In his role with the governor’s office, Mr. Gallegos worked behind the scenes to advocate for minority appointees to judgeships and other positions, said Armando Rodriguez, a former member of the Fresno County Board of Supervisors who was named by Brown to Fresno Superior Court in 1979.
Leo was, in my opinion, instrumental in reshaping the judiciary in Fresno.
Armando Rodriguez, former Fresno Superior Court and Municipal Court judge
“Leo was, in my opinion, instrumental in reshaping the judiciary in Fresno,” Rodriguez said. Rodriguez was among a half-dozen appointments by Brown of minority or progressive judges in the county, including Mario Olmos and Ralph Nunez and Fresno County’s first African American judge, Hugh Goodwin. “The governor’s office never paid attention to Hispanics, but Leo used his influence as a staff member to get those appointments through,” Rodriguez said.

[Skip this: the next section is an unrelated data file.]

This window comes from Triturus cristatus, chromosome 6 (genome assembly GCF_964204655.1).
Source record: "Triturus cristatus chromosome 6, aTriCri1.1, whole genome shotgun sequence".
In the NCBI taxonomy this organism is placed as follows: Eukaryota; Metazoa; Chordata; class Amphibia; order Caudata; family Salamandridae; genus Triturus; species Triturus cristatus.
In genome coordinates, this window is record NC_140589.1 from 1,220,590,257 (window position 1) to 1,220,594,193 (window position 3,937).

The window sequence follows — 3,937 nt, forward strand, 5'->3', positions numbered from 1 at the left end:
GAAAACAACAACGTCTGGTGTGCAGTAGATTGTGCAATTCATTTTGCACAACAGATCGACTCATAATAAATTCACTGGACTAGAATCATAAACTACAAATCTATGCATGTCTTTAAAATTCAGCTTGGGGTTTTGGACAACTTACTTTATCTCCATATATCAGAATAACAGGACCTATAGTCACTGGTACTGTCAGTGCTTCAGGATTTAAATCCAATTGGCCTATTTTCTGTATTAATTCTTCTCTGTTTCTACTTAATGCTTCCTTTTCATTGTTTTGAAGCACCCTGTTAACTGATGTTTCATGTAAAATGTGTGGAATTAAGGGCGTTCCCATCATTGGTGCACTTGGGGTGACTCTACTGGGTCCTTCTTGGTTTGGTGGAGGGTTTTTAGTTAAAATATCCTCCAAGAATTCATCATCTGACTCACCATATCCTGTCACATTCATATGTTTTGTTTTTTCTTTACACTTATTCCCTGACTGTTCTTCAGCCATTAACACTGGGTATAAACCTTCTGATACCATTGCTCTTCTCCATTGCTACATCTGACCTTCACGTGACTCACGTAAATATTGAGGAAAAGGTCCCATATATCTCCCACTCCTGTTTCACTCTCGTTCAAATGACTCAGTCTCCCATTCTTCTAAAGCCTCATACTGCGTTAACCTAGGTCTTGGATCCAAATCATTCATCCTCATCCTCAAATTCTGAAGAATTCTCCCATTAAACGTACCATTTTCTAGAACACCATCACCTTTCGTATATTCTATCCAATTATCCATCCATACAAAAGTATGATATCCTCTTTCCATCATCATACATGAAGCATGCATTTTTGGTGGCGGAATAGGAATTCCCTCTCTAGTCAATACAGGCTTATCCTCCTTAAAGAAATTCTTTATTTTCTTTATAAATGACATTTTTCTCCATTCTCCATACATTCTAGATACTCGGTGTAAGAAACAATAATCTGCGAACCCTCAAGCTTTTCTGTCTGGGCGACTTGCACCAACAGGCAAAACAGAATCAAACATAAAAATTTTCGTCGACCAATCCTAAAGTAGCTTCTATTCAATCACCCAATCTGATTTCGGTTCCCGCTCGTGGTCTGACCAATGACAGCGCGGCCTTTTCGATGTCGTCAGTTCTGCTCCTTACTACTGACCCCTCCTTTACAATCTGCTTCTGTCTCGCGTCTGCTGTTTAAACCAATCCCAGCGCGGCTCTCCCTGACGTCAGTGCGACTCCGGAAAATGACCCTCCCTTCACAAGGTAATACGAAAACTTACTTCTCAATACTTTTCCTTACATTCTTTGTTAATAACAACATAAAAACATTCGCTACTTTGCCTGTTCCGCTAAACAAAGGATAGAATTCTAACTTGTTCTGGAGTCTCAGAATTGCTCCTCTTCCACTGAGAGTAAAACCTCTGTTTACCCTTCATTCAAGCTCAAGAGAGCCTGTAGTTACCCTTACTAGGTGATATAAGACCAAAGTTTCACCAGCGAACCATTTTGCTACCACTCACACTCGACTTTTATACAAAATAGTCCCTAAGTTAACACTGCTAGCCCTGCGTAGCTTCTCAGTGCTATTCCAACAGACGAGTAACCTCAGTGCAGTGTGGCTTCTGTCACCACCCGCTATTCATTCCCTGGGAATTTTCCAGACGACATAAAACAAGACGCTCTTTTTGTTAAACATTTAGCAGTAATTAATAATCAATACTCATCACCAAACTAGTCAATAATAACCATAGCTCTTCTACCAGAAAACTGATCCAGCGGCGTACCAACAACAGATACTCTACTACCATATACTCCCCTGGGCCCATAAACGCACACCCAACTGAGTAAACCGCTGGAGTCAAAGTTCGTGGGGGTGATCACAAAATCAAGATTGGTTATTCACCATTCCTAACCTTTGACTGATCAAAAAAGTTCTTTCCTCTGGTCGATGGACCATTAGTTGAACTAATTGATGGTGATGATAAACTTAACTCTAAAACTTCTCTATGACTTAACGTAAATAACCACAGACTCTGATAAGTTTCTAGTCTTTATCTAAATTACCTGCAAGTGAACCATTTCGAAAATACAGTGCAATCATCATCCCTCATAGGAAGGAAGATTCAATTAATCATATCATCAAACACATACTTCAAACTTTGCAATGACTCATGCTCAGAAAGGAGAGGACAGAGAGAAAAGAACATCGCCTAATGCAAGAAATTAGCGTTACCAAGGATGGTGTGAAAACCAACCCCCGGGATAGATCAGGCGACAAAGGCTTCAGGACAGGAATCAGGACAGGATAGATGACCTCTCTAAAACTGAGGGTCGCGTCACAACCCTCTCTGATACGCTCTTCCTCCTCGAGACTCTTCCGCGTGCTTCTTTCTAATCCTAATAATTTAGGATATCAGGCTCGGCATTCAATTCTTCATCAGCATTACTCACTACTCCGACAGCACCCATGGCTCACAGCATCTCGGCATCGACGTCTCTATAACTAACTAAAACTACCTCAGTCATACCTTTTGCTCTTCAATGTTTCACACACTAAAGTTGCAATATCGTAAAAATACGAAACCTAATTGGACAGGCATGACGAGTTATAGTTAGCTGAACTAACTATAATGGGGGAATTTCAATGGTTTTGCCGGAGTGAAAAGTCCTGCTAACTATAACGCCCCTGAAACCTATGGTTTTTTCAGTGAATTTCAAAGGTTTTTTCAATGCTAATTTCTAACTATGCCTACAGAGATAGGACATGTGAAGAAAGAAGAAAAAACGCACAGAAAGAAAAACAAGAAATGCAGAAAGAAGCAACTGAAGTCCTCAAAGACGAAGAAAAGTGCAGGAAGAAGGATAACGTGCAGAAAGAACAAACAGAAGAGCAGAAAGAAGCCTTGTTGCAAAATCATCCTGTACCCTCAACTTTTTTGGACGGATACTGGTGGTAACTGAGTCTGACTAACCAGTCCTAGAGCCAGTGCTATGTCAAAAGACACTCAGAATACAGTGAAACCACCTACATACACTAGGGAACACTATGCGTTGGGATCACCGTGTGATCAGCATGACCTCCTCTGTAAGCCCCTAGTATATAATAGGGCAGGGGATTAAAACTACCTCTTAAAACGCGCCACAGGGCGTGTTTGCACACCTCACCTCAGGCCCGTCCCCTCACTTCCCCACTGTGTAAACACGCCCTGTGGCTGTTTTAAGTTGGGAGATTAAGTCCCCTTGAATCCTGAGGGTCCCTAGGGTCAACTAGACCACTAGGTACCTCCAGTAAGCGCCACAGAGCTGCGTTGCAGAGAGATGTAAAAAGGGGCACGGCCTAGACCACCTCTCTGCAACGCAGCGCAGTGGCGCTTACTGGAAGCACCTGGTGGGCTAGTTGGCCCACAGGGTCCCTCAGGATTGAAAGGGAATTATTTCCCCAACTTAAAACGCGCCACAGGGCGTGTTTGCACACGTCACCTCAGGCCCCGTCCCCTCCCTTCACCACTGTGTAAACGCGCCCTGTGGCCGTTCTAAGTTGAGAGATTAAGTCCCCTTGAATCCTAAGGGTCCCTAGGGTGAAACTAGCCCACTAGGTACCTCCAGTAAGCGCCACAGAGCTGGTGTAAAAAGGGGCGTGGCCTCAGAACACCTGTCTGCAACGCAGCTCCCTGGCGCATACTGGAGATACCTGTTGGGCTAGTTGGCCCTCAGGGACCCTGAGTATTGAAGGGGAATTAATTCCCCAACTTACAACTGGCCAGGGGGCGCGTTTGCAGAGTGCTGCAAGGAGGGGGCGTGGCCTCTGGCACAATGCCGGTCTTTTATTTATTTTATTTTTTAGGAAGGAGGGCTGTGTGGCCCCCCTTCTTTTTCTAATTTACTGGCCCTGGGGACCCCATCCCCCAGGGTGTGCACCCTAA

In a 1982 interview with The Fresno Bee, Mr. Gallegos said Brown’s appointments of minority judges represented a broadening of the traditional selection process of vetting people for their qualifications, rather than reflecting a preference based on color or ethnicity.
“I think we have to understand that as we go on in time and as Hispanics build up in numbers, we (Hispanics) don’t want our children to reflect back to the ’80s when we could not keep our position and deny a qualified Anglo a position because we happen to be in the majority,” he said.
A longtime friend and protégé, Roland Nelson of Del Rey, said titles didn’t matter to Mr. Gallegos. “I don’t care what position he had with the governor, Leo always got his way,” Nelson said. “He was one of a kind. … He was interconnected with just about every ethnic group, not just the Hispanic community.”
After Brown left office in 1983, then-Rep. Tony Coelho, D-Merced, named Mr. Gallegos to be the national Hispanic coordinator for the Democratic Congressional Campaign Committee, building on his experience as a fundraiser for Brown’s various campaigns.